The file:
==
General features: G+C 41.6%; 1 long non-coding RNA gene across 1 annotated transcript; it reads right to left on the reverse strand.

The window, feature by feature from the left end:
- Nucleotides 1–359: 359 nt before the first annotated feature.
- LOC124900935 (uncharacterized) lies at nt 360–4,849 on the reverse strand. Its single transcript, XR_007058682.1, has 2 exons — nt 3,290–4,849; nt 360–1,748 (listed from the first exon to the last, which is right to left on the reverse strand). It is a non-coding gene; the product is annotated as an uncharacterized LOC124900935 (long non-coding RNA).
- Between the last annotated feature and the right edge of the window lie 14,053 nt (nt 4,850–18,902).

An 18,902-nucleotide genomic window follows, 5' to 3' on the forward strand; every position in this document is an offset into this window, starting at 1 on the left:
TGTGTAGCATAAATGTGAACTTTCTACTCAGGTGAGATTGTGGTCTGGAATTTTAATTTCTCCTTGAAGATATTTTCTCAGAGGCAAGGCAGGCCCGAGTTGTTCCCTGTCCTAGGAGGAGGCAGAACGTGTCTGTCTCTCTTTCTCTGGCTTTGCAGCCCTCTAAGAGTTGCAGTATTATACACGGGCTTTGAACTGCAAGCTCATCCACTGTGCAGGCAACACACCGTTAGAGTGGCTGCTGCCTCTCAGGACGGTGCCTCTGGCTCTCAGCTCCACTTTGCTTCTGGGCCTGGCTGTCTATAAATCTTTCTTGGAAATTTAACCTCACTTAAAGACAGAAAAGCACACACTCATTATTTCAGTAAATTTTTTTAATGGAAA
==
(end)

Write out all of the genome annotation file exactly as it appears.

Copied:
General features: G+C 41.6%; 1 long non-coding RNA gene across 1 annotated transcript; it reads right to left on the reverse strand.

The window, feature by feature from the left end:
- Nucleotides 1–359: 359 nt before the first annotated feature.
- LOC124900935 (uncharacterized) lies at nt 360–4,849 on the reverse strand. Its single transcript, XR_007058682.1, has 2 exons — nt 3,290–4,849; nt 360–1,748 (listed from the first exon to the last, which is right to left on the reverse strand). It is a non-coding gene; the product is annotated as an uncharacterized LOC124900935 (long non-coding RNA).
- Between the last annotated feature and the right edge of the window lie 14,053 nt (nt 4,850–18,902).

An 18,902-nucleotide genomic window follows, 5' to 3' on the forward strand; every position in this document is an offset into this window, starting at 1 on the left:
TGTGTAGCATAAATGTGAACTTTCTACTCAGGTGAGATTGTGGTCTGGAATTTTAATTTCTCCTTGAAGATATTTTCTCAGAGGCAAGGCAGGCCCGAGTTGTTCCCTGTCCTAGGAGGAGGCAGAACGTGTCTGTCTCTCTTTCTCTGGCTTTGCAGCCCTCTAAGAGTTGCAGTATTATACACGGGCTTTGAACTGCAAGCTCATCCACTGTGCAGGCAACACACCGTTAGAGTGGCTGCTGCCTCTCAGGACGGTGCCTCTGGCTCTCAGCTCCACTTTGCTTCTGGGCCTGGCTGTCTATAAATCTTTCTTGGAAATTTAACCTCACTTAAAGACAGAAAAGCACACACTCATTATTTCAGTAAATTTTTTTAATGGAAA